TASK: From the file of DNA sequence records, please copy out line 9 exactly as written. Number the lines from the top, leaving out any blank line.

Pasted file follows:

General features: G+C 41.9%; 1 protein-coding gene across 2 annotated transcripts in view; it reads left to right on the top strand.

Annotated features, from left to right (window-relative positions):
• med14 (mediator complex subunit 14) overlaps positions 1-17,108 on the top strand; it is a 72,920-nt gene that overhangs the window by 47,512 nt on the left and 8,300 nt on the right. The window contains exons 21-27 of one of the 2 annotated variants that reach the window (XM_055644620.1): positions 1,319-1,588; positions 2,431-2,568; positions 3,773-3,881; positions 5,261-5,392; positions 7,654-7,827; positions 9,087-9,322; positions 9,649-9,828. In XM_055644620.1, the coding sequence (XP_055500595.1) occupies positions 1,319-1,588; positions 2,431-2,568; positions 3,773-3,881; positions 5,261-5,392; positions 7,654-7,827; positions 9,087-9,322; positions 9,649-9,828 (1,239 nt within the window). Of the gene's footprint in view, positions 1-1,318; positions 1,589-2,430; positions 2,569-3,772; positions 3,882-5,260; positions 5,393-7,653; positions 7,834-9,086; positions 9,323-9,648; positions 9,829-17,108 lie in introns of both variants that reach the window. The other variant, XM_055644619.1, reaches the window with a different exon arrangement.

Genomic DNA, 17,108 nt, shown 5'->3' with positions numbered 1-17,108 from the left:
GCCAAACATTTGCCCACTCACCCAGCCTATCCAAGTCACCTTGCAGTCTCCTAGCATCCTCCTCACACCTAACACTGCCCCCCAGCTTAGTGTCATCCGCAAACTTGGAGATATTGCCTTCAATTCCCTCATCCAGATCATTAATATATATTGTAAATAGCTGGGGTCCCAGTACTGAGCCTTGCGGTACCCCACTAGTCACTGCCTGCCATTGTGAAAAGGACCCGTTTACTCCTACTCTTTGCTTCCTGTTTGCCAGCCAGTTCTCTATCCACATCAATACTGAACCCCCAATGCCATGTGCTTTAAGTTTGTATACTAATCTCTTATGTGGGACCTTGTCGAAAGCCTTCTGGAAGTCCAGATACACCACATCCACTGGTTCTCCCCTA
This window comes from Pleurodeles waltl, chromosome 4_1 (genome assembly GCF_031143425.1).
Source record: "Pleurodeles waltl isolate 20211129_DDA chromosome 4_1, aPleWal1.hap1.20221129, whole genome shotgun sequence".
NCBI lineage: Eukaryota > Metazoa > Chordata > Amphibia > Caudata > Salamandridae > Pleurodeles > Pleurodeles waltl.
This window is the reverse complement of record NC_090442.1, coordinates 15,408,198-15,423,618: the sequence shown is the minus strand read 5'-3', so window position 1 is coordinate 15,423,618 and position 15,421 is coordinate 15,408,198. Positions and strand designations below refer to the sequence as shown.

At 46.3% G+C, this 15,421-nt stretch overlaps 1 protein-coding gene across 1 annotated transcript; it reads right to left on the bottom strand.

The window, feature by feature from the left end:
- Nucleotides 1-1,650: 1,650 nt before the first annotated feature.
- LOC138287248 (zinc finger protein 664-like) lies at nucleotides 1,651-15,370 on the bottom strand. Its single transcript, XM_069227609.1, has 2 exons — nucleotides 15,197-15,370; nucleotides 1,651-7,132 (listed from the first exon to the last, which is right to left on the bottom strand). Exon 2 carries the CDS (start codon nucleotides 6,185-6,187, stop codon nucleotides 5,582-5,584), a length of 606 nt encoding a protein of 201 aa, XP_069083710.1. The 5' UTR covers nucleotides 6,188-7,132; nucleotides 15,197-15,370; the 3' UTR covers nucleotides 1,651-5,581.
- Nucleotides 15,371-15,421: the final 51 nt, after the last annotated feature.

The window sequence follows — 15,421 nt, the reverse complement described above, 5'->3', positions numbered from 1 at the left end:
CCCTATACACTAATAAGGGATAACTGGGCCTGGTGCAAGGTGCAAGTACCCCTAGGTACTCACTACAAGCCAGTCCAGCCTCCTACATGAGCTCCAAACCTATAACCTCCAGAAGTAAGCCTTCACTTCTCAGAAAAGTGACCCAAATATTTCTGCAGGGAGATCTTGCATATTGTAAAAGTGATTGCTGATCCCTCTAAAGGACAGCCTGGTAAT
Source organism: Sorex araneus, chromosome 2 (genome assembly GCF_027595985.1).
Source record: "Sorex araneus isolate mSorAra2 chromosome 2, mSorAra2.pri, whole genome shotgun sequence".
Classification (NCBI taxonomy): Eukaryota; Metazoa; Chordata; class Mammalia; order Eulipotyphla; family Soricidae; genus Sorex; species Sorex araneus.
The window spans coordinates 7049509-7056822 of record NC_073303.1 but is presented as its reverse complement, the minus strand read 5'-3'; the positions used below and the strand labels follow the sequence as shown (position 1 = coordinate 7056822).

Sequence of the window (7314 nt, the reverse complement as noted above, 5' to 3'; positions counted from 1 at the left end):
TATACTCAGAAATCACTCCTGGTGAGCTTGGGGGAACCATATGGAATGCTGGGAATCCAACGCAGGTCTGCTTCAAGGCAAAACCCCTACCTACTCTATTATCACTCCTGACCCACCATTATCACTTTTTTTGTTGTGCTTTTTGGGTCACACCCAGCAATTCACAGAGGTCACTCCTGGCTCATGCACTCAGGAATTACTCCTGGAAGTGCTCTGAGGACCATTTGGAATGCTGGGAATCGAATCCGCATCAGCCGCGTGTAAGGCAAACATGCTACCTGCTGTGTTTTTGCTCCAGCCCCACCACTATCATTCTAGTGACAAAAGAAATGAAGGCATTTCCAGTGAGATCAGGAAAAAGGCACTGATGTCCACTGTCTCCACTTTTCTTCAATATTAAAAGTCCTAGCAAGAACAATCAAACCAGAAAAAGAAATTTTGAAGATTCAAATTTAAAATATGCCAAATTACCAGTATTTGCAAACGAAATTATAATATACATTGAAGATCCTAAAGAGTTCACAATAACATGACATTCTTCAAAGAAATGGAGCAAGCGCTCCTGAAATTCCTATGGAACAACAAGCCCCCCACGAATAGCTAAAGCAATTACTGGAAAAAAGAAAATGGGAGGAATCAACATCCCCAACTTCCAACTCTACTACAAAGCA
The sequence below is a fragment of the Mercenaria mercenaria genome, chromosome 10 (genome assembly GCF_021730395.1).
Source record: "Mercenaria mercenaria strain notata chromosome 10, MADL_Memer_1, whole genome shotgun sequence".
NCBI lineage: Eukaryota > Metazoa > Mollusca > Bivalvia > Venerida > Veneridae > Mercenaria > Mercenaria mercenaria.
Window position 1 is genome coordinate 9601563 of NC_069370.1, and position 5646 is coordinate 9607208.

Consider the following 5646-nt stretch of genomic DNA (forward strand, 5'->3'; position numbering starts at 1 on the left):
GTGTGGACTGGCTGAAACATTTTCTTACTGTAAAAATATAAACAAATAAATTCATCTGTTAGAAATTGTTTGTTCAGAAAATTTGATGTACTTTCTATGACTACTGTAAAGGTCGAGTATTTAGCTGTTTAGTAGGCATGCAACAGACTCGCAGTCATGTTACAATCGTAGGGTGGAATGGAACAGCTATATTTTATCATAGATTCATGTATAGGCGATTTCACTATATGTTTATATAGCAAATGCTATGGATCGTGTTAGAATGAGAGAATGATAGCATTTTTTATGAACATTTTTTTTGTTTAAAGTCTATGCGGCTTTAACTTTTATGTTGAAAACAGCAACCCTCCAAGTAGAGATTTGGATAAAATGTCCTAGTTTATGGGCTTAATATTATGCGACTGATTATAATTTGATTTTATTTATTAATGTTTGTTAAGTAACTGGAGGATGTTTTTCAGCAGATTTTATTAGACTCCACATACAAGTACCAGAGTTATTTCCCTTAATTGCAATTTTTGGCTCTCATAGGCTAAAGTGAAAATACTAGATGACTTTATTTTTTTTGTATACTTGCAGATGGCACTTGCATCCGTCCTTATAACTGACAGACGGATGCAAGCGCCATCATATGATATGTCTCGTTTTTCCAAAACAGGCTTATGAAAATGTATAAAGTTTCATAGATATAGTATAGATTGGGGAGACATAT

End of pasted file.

This window is the reverse complement of record NC_090442.1, coordinates 15,408,198-15,423,618: the sequence shown is the minus strand read 5'-3', so window position 1 is coordinate 15,423,618 and position 15,421 is coordinate 15,408,198. Positions and strand designations below refer to the sequence as shown.